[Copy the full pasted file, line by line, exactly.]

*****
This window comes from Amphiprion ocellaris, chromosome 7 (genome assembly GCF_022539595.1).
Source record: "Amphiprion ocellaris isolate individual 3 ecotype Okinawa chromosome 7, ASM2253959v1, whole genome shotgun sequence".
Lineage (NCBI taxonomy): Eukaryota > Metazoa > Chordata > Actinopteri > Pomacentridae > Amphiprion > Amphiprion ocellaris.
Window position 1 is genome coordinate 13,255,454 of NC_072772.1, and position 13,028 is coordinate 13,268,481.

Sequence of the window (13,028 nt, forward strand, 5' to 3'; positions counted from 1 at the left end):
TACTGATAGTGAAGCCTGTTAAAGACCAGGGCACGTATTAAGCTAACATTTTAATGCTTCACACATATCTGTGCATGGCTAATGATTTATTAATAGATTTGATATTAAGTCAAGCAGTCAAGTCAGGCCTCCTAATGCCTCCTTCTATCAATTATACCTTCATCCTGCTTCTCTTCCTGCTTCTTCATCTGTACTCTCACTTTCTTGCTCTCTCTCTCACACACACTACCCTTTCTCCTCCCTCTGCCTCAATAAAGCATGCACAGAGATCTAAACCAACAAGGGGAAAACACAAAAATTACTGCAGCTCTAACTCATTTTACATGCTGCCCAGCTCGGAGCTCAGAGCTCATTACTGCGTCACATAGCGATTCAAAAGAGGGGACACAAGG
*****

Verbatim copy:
This window comes from Amphiprion ocellaris, chromosome 7 (genome assembly GCF_022539595.1).
Source record: "Amphiprion ocellaris isolate individual 3 ecotype Okinawa chromosome 7, ASM2253959v1, whole genome shotgun sequence".
Lineage (NCBI taxonomy): Eukaryota > Metazoa > Chordata > Actinopteri > Pomacentridae > Amphiprion > Amphiprion ocellaris.
Window position 1 is genome coordinate 13,255,454 of NC_072772.1, and position 13,028 is coordinate 13,268,481.

Sequence of the window (13,028 nt, forward strand, 5' to 3'; positions counted from 1 at the left end):
TACTGATAGTGAAGCCTGTTAAAGACCAGGGCACGTATTAAGCTAACATTTTAATGCTTCACACATATCTGTGCATGGCTAATGATTTATTAATAGATTTGATATTAAGTCAAGCAGTCAAGTCAGGCCTCCTAATGCCTCCTTCTATCAATTATACCTTCATCCTGCTTCTCTTCCTGCTTCTTCATCTGTACTCTCACTTTCTTGCTCTCTCTCTCACACACACTACCCTTTCTCCTCCCTCTGCCTCAATAAAGCATGCACAGAGATCTAAACCAACAAGGGGAAAACACAAAAATTACTGCAGCTCTAACTCATTTTACATGCTGCCCAGCTCGGAGCTCAGAGCTCATTACTGCGTCACATAGCGATTCAAAAGAGGGGACACAAGG